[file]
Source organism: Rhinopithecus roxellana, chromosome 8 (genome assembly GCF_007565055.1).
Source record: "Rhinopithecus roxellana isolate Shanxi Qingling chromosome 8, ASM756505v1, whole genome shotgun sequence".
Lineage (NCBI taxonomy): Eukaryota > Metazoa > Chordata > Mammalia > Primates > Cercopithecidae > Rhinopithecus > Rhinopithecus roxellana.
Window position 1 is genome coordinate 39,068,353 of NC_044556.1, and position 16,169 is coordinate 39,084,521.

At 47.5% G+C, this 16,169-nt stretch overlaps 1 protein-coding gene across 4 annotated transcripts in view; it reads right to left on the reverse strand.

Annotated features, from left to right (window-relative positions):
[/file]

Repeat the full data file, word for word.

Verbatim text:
Source organism: Rhinopithecus roxellana, chromosome 8 (genome assembly GCF_007565055.1).
Source record: "Rhinopithecus roxellana isolate Shanxi Qingling chromosome 8, ASM756505v1, whole genome shotgun sequence".
Lineage (NCBI taxonomy): Eukaryota > Metazoa > Chordata > Mammalia > Primates > Cercopithecidae > Rhinopithecus > Rhinopithecus roxellana.
Window position 1 is genome coordinate 39,068,353 of NC_044556.1, and position 16,169 is coordinate 39,084,521.

At 47.5% G+C, this 16,169-nt stretch overlaps 1 protein-coding gene across 4 annotated transcripts in view; it reads right to left on the reverse strand.

Annotated features, from left to right (window-relative positions):